Rabbis and Congregants Take to N.Y. Streets to Protest Trump, Hate Speech

Members of Jewish rights groups and individuals of various denominations invoke fears of Nazism, Islamophobia during Sunday's march in Manhattan.

Members of Jewish organizations and other groups at an anti-Trump demonstration in Manhattan, November 13, 2016.
Jennie Kamin

NEW YORK - A group of demonstrators approaches the corner of Central Park West and 60th St. in New York City, where thousands had taken to the streets in protest of President-elect Donald Trump on Sunday.

Rabbi Jill Jacobs approaches, behind them, pushing a stroller in one hand and holding the hand of her young daughter in the other. Clad in a corduroy jacket and armed with snacks for the kids, Jacobs is joined by dozens of rabbis and families marching toward Trump Tower under the banner of T’ruah: The Rabbinic Call for Human Rights.

The organization’s stated purpose is to mobilize rabbis and laypeople affiliated with all streams of Judaism around the issue of protection of global human rights. Their message is clear, asserts Jacobs, a Conservative rabbi and the organization's executive director: “Hatred against any one group means hatred against all groups."

The group's name derives from the sound of the shofar, which is heard on the Jewish High Holy Days. It is “a call to action and a call to repentance,” explains Lev Meirowitz Nelson, a rabbi who was ordained at multidenominational Hebrew College and T'ruah's education director.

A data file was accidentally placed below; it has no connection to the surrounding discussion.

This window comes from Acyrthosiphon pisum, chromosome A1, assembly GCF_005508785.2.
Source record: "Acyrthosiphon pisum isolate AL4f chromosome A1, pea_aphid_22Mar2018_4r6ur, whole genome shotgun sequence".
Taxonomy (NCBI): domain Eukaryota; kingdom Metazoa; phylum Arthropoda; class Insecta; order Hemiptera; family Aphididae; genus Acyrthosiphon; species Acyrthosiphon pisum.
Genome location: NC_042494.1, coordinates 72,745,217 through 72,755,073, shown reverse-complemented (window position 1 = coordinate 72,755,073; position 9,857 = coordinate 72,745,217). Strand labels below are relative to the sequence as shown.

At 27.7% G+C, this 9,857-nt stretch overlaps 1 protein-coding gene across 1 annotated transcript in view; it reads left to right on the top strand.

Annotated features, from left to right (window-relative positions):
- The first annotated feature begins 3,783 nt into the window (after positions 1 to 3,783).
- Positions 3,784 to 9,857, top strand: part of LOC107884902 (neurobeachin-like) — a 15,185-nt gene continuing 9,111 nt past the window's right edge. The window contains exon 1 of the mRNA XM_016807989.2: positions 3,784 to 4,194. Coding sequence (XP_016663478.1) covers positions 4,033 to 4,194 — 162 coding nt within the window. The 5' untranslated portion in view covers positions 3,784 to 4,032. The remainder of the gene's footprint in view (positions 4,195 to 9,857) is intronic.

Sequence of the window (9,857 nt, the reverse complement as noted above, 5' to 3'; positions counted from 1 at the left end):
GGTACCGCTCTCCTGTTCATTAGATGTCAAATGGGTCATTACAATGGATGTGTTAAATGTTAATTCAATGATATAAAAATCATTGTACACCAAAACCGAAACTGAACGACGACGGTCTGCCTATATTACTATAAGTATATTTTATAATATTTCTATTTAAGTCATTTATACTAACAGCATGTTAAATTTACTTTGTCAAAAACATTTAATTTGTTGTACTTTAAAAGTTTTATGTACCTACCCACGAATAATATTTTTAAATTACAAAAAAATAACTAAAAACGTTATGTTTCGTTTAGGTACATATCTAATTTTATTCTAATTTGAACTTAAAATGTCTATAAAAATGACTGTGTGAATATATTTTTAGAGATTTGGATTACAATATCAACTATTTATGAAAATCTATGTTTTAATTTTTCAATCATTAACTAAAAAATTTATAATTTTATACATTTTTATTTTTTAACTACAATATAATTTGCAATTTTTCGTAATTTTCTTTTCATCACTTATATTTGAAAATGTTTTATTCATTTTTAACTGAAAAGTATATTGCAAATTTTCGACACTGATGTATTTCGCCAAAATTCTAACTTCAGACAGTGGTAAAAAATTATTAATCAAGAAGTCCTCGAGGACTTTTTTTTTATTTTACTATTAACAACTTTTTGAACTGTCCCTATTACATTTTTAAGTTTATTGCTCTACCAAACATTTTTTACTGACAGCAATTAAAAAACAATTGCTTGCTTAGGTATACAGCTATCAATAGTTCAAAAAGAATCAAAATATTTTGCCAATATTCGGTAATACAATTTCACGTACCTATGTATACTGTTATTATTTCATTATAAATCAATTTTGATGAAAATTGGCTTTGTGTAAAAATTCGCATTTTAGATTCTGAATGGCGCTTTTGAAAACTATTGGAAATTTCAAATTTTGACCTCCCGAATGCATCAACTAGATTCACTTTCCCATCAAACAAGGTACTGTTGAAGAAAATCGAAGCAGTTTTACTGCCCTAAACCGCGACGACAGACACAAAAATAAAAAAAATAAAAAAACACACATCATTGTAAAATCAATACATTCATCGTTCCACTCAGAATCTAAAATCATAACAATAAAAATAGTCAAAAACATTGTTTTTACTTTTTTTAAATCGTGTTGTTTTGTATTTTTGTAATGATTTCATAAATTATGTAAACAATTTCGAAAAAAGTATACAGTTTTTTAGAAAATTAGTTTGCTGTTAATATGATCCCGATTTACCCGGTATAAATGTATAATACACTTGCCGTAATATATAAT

Jacobs pulls out her shofar, puts it to her lips and produces the t’ruah sound – nine quick blasts. The group marches on.

Micah Cowan, 19, is among the masses of college students joining the march on Sunday. “I’ve grown up in a very sheltered background. After this election, I feel like I’ll have to start fearing for my safety as a Jew,” says Cowan, who is joined by Hannah Josovitz, 20.

“As the granddaughter of two Holocaust survivors, I would never vote for Trump,” says Josovitz. Her parents, however, were among the reported 24 percent of the American Jewish electorate who cast ballots for the president-elect. According to a Pew Research Study, that is just 2 percentage points less than the proportion of those who voted for Republican nominee Mitt Romney in the 2012 election.

Gabriel Blau, 36, joins the march with his husband Dylan and their eight year-old son, Elijah, who is one of nine children in the T’ruah entourage. As Blau is from an LGBTQ family and a multiracial family, and is descended from immigrants, he says it was important to join the chorus of voices. “We were brought up say 'never again,'" he says, "but clearly to too many, that means 'never again' to us.”

Rabbi Lev Meirowitz Nelson blows a shofar in front of the Trump Tower in Manhattan, November 13, 2016.
Jennie Kamin